Thursday, July 29, 2010

Whose Street?

Albuquerque PD always up to no good:

A man who was shocked with a Taser at least six times by Albuquerque police will receive $275,000 in a settlement with the city.

The city settled the lawsuit filed by Andres Arellanes after a review found the two officers involved lied to a grand jury.

The Albuquerque Journal also reported that a federal judge ordered the officers' personnel files be opened because of numerous complaints against them.

The two officers are no longer with the department. They had claimed that Arellanes grabbed a police horse and was combative.

Arellanes claimed the officers demanded that he produce identification and grabbed his wallet, began interrogating him and calling him derogatory names. He says they threw him in the back of a police car and shocked him repeatedly.
Via Kendra.

Thursday, July 22, 2010

Quote of the Day

"The lamestream media is no longer a cornerstone of democracy in America."
Guess who? A certain half-term governor, of course. Utter lunacy.

How about a little balance, then, from a well known liberal provocateur:

"The basis of our governments being the opinion of the people, the very first object should be to keep that right; and were it left to me to decide whether we should have a government without newspapers or newspapers without a government, I should not hesitate a moment to prefer the latter." --Thomas Jefferson to Edward Carrington, 1787

Friday, July 16, 2010

The Wientzen Code

I Write Like analyzes your prose and tells you which author you write most like. I plugged in the entirety of an article that I'm writing on Rebecca West and physiology, and this is what I got:

I write like
Dan Brown

I wouldn't take it personally, but I somehow don't think that academic journals are quite looking for Dan Brown-like work. But maybe I'm wrong.

Quote of the Day

Responding to John Boehner's totally non-sensical suggestion that there be "a moratorium on new federal regulations," Steve Benen has the quote of the day:
"I'll just put it this way: if you love lead paint from China, you'll love the Republican deregulation agenda."

Thursday, July 15, 2010

Beavis and Butthead: MTV Super-ego

I'm old enough to remember a time when Beavis and Butt-head was considered the most scandalous thing on air:

In October 1993 a two-year-old Ohio girl was killed in a fire lit by her five-year-old brother. The children's mother said that her son was inspired by the pyromaniac proclivities of Beavis and Butt-head. This real life event sparked the ire of media watchdog groups, who claimed that there was a direct link between the television show and the violent act of this impressionable child. One psychiatrist proclaimed Beavis an Butt-head a "Sesame Street for psychopaths."
Psychopaths! Really! Looking back from 2010 it's hard to imagine how something as tame as Beavis and Butt-head could compete with, say, The Family Guy or even South Park. So it's a little weird that MTV is bringing it back. So I submit to you, what are Beavis and Butt-head going to do? It's not like they can watch music videos. MTV ceased to be a music channel long ago. Would new viewers even know what to make of music video commentary? It could actually be awesome if MTV allowed them to watch other MTV shows; they could be like MTV's superego, blasting the vapidness of shows like The Hills and Jersey Shore. That actually might be worth watching.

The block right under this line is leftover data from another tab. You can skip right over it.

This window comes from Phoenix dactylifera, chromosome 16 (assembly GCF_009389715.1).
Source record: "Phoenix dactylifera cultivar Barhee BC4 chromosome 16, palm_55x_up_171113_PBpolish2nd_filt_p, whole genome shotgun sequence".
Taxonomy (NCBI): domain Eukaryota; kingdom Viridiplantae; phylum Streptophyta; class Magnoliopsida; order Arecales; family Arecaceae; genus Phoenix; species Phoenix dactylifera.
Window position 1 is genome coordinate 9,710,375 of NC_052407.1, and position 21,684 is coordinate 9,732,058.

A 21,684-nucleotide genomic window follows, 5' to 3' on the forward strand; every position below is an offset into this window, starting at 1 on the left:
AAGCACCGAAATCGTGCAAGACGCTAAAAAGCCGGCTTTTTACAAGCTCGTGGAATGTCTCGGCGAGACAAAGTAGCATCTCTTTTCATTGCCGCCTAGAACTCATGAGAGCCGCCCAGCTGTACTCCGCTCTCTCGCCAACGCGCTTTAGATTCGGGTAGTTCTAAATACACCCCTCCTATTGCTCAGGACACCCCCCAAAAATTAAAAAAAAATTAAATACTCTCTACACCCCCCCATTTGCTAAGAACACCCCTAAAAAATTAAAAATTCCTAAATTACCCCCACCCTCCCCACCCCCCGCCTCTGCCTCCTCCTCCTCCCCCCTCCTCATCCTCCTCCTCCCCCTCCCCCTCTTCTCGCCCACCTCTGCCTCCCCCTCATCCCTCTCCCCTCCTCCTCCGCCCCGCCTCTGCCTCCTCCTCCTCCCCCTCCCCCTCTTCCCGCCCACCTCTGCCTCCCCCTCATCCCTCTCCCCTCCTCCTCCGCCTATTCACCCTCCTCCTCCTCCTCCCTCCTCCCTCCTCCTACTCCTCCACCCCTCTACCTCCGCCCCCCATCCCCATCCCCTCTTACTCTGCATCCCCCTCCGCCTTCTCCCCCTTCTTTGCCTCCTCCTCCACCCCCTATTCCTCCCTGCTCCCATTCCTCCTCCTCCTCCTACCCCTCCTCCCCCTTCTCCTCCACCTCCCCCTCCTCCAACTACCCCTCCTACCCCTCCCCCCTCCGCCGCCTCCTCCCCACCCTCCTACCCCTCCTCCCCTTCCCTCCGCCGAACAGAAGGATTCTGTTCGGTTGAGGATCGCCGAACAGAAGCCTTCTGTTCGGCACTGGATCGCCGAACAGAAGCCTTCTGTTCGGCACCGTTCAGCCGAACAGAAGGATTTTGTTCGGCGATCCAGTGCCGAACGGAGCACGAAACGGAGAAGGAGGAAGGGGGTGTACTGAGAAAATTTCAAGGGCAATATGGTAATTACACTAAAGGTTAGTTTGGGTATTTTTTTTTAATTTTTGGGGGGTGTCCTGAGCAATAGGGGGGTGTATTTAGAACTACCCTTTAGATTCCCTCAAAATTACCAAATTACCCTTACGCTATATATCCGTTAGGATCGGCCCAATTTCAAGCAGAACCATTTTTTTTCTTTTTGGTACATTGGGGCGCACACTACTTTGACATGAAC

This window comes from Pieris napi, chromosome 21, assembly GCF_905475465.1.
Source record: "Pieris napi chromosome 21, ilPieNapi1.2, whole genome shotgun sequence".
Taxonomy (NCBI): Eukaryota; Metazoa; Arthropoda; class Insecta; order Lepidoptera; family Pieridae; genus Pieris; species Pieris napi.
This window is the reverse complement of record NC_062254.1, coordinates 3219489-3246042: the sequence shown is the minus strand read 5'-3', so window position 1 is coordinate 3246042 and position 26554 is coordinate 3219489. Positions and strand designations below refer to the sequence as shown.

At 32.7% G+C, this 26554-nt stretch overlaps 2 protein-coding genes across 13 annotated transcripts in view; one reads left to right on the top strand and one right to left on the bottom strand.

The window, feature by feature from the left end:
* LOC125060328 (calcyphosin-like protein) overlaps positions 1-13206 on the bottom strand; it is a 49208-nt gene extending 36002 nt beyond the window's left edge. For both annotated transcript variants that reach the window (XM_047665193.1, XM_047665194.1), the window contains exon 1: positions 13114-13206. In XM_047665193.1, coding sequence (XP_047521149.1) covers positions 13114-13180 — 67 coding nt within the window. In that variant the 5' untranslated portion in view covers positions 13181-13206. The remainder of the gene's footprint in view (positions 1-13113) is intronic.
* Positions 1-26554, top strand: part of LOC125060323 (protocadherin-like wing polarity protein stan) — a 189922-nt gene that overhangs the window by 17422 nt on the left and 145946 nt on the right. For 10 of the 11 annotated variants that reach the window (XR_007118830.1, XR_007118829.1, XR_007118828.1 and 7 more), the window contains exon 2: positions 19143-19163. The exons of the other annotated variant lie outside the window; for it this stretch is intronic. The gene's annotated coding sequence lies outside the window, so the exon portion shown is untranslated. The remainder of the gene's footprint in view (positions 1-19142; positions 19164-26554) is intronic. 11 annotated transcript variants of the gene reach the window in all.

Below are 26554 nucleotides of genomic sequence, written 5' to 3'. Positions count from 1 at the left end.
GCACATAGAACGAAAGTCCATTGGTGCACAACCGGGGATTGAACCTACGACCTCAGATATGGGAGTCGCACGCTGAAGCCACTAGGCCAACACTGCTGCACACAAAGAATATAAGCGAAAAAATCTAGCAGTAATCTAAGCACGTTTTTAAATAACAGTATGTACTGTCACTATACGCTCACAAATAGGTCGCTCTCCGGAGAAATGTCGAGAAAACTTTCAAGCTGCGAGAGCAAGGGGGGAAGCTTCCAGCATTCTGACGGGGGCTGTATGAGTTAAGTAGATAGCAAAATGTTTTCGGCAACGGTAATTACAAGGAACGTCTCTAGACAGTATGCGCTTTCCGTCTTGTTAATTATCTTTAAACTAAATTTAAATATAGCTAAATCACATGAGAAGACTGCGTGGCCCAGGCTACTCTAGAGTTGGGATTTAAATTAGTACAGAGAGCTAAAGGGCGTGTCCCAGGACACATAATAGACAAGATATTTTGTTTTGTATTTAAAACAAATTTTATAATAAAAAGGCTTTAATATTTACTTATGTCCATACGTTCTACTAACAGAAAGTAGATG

Tuesday, July 6, 2010

tastes like?

When I was an intern at Equal Exchange way back when, I met their quality control person whose only job was to taste coffee. Apparently becoming a real, profession coffee connoisseur involves a lot more than just really liking coffee. At that time, the quality control person had undergone a two or three year apprenticeship with some coffee guru, who taught her to nuances of coffee tones and flavors -- much like becoming a sommelier. Cool job, right? Well, doing this kind of work actually requires something more than just an aesthetic sensibility and experience; it requires a natural aptitude to taste flavors with a greater intensity than most people. They're called supertasters. And it's not all wine and coffee for supertasters. Supertasters tend not to like some very common foods because, well, they don't taste very good if you have an acute palette. Brussels sprouts, cabbage, kale, grapefruit juice, green tea, spinach, soy, carbonation, chili peppers, tonic water, olives -- all of these things are commonly inedible to supertasters. They just can't help it.

Thursday, July 1, 2010

Pura Masa

Eventually I'm going to do some posts on bread and bread-baking, specifically a bit about why it's important and how it has changed (us) over time. But not yet.

But I did see an article at Wired today, commemorating the hundred-year anniversary of the first fully automated bread factory in the US, and I thought it was interesting:
1910: Ward Baking Company puts a fully automated bread factory into operation. The mechanized factory in Chicago churns out hundreds of perfect loaves a day, untouched by human hands.
Though the author claims in the lead that automated bread was not "the greatest thing since sliced bread," the article goes on to extol the contribution of industry to the mechanization of craft labor because it eliminated germs. Only the nerds at Wired could possibly look at the automation of bread production in 1910 and think, "Wow. How great." As if scientific management and the destruction of craft labor were good things.